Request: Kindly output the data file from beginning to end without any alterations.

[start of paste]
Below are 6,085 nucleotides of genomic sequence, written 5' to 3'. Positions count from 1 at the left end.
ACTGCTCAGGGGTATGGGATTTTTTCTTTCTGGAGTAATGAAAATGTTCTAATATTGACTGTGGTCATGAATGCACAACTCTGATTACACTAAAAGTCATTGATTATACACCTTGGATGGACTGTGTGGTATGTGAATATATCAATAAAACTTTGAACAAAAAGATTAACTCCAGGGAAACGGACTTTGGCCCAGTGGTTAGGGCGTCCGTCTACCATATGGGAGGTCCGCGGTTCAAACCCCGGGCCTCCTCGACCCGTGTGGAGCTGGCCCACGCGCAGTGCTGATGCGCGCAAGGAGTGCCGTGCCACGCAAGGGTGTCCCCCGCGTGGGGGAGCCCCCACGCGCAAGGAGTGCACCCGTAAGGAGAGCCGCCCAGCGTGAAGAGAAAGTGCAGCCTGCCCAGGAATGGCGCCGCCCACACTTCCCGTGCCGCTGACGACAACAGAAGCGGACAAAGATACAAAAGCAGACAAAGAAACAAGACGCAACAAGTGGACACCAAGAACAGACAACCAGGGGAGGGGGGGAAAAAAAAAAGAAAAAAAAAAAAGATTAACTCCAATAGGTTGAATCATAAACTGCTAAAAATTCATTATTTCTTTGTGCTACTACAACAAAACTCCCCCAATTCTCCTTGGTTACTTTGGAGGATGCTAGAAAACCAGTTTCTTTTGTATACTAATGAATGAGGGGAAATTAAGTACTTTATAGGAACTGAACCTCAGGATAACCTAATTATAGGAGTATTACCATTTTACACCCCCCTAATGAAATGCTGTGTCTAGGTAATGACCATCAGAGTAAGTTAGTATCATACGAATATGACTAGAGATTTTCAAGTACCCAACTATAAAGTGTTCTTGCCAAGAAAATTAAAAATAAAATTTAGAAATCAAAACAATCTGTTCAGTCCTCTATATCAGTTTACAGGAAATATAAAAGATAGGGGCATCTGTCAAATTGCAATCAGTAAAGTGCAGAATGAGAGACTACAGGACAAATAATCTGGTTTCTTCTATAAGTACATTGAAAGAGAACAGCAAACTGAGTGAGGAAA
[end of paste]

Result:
Below are 6,085 nucleotides of genomic sequence, written 5' to 3'. Positions count from 1 at the left end.
ACTGCTCAGGGGTATGGGATTTTTTCTTTCTGGAGTAATGAAAATGTTCTAATATTGACTGTGGTCATGAATGCACAACTCTGATTACACTAAAAGTCATTGATTATACACCTTGGATGGACTGTGTGGTATGTGAATATATCAATAAAACTTTGAACAAAAAGATTAACTCCAGGGAAACGGACTTTGGCCCAGTGGTTAGGGCGTCCGTCTACCATATGGGAGGTCCGCGGTTCAAACCCCGGGCCTCCTCGACCCGTGTGGAGCTGGCCCACGCGCAGTGCTGATGCGCGCAAGGAGTGCCGTGCCACGCAAGGGTGTCCCCCGCGTGGGGGAGCCCCCACGCGCAAGGAGTGCACCCGTAAGGAGAGCCGCCCAGCGTGAAGAGAAAGTGCAGCCTGCCCAGGAATGGCGCCGCCCACACTTCCCGTGCCGCTGACGACAACAGAAGCGGACAAAGATACAAAAGCAGACAAAGAAACAAGACGCAACAAGTGGACACCAAGAACAGACAACCAGGGGAGGGGGGGAAAAAAAAAAGAAAAAAAAAAAAGATTAACTCCAATAGGTTGAATCATAAACTGCTAAAAATTCATTATTTCTTTGTGCTACTACAACAAAACTCCCCCAATTCTCCTTGGTTACTTTGGAGGATGCTAGAAAACCAGTTTCTTTTGTATACTAATGAATGAGGGGAAATTAAGTACTTTATAGGAACTGAACCTCAGGATAACCTAATTATAGGAGTATTACCATTTTACACCCCCCTAATGAAATGCTGTGTCTAGGTAATGACCATCAGAGTAAGTTAGTATCATACGAATATGACTAGAGATTTTCAAGTACCCAACTATAAAGTGTTCTTGCCAAGAAAATTAAAAATAAAATTTAGAAATCAAAACAATCTGTTCAGTCCTCTATATCAGTTTACAGGAAATATAAAAGATAGGGGCATCTGTCAAATTGCAATCAGTAAAGTGCAGAATGAGAGACTACAGGACAAATAATCTGGTTTCTTCTATAAGTACATTGAAAGAGAACAGCAAACTGAGTGAGGAAA